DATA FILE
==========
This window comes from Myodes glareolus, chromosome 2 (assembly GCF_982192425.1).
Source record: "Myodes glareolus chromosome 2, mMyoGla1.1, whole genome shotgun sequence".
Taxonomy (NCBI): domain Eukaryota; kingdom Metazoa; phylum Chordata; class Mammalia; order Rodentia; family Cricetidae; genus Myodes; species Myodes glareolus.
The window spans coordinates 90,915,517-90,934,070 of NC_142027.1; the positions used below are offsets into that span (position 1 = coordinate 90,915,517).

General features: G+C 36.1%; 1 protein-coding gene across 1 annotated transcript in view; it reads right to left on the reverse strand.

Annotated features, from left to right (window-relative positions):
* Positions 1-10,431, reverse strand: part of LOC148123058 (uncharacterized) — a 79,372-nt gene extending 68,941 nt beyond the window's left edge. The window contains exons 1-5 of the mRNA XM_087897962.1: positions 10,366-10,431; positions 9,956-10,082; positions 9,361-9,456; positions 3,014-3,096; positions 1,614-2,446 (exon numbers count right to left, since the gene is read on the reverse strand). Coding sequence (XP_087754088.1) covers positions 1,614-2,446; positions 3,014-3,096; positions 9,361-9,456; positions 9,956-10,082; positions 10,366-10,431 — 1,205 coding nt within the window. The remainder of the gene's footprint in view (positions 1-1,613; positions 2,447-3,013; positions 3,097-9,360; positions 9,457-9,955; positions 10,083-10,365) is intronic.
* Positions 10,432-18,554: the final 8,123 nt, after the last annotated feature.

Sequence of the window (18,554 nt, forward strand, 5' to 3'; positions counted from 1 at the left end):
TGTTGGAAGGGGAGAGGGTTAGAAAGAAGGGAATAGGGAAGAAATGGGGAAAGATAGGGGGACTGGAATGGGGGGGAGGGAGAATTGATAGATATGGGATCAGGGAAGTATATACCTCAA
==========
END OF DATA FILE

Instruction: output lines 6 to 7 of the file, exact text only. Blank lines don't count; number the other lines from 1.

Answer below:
Annotated features, from left to right (window-relative positions):
* Positions 1-10,431, reverse strand: part of LOC148123058 (uncharacterized) — a 79,372-nt gene extending 68,941 nt beyond the window's left edge. The window contains exons 1-5 of the mRNA XM_087897962.1: positions 10,366-10,431; positions 9,956-10,082; positions 9,361-9,456; positions 3,014-3,096; positions 1,614-2,446 (exon numbers count right to left, since the gene is read on the reverse strand). Coding sequence (XP_087754088.1) covers positions 1,614-2,446; positions 3,014-3,096; positions 9,361-9,456; positions 9,956-10,082; positions 10,366-10,431 — 1,205 coding nt within the window. The remainder of the gene's footprint in view (positions 1-1,613; positions 2,447-3,013; positions 3,097-9,360; positions 9,457-9,955; positions 10,083-10,365) is intronic.